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Message in a Bottle

13 Oct
Short Thoughts About Long Books | scoop.it | Bibliophilia Galore

The other day my son asked me out of the blue, in the way of first graders everywhere, “What’s the longest book?” This made me smile, because it’s the sort of question that’s right in my wheelhouse. It’s about reading, it regards an essentially useless piece of information, and there’s no one right answer. I launched into what he didn’t realize was going to be a tedious reply: “It’s hard to say. There’s this book called Clarissa …”

He cut me off. “I thought it was a book about dunking doughnuts.” Huh? My impromptu lecture fell out of my head.

“Where’d you hear that?”

“You told me once.”

Several beats went by before it came to me. “Oh, right. In French. It’s called À la recherche du temps perdu …”

I swear, I don’t spend hours inculcating him with this stuff. I think I mentioned the madeleine thing back in 2009. A guy dips a piece of cake in his tea and the taste inspires a flood of recollection. Next thing you know, he’s written a 1.5 million-word novel that has to be published in seven volumes. Almost a hundred years later, a dad decides to talk Proust with his four-year-old, and the conversation gets coughed back up in altered form two years later. Memory is a funny thing.

Long books are funny things too. It obviously takes more time to read a thousand-page book than a regular-size one, but that’s not the only difference. Every story has an optimum pace and needs a certain amount of breathing room to be properly told—my anecdote above was probably too padded, for example, and might have worked better as a Facebook post or even a tweet. Reading a gargantuan volume isn’t like dashing down a corridor to get to an office, it’s like wandering through a mansion and taking the time to look at all the furnishings that fill out the corners of the plot. Sometimes creating a character involves explaining how his mother was the first one in the family to go to college, and how her father learned a new language when he emigrated at the age of forty, and how his grandmother was a noblewoman who had a hundred servants. Which is why big fat books are often more approachable than skinny ones—they’re like soap operas.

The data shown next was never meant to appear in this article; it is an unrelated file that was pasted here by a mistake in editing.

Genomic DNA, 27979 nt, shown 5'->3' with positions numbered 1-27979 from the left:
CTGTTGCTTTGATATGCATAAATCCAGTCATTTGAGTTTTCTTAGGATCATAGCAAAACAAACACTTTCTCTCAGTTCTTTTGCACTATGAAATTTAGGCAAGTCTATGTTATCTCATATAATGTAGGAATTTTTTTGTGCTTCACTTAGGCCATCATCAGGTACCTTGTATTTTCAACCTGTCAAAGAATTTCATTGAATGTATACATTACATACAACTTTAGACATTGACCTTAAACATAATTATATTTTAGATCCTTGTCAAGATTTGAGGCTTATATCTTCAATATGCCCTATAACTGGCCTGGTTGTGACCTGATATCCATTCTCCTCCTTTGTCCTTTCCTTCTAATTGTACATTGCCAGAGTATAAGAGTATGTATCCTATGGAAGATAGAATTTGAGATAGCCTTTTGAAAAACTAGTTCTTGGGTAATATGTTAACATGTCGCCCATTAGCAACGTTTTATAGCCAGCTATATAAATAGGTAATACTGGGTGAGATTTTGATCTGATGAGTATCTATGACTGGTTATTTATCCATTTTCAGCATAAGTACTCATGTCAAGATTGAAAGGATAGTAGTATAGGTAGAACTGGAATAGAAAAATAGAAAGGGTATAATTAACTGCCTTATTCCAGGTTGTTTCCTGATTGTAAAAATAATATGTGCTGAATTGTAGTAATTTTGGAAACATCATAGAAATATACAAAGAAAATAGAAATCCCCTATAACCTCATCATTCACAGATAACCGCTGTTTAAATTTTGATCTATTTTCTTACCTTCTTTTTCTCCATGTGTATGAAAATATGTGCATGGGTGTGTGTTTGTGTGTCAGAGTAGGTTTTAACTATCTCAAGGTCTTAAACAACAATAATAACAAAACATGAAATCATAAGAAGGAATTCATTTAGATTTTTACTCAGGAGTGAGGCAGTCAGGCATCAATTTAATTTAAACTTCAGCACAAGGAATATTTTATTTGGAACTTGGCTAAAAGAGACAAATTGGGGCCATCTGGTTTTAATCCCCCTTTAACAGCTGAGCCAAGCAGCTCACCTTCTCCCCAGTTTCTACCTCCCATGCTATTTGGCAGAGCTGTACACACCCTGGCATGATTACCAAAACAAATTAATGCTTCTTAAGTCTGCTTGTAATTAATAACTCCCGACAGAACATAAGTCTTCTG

Clarissa, which I mentioned before, is a perfect case study. At well over a million words, it’s considered the longest English-language novel, and it uses letters back and forth between its characters to tell the story of the virtuous Clarissa Harlowe, forced into marriage with the wicked but attractive Robert Lovelace. It’s the book that launched the armada of romance novels that continues to be produced today. Written in 1748, some back then praised it for its moral vision while others called it scandalous pornography. Now the only shocking thing about it is how misogynistic the eighteenth century was.

A more modern classic in this vein is Vikram Seth’s A Suitable Boy. It’s a love story set in newly-independent India and it relates the experiences of four extended families coping with their changing society, centered on Mrs. Rupa Mehra’s attempts to arrange a marriage for her strong-minded youngest daughter. The paperback is almost 1500 pages long, which allows space for disquisitions on ragas, elections, caste problems, cricket, land reform, and other issues that are part of the Indian panorama, but it’s all done with a light, entertaining touch. At heart, it’s a warm look at a group of people you don’t mind spending a lot of time with, and you might actually wish it longer than it is. In which case you’re in luck—Seth is reportedly working on a sequel, A Suitable Girl, to be released in 2013.

In talking about giant novels, I can’t fail to mention War and Peace, the epic tale of Russia during the Napoleonic wars, sort of the granddaddy of all doorstops. From battlegrounds to ballrooms, Tolstoy covered it all, or almost. Legend has it that that he woke up in the middle of the night before publication crying out, “I forgot to put in a yacht race!” He worked and reworked his manuscript for years before it was done, his wife recopying his illegible scrawl each time until she’d handwritten the entire book seven times over. Theirs was not the happiest marriage, history tells us, and her cramped fingers might have been a factor. The results were worth it for readers, though. There’s probably not a more immersive experience in fiction than living in Tolstoy’s world for a while.

…more

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Posted by on 13/10/2011 in Articles

 

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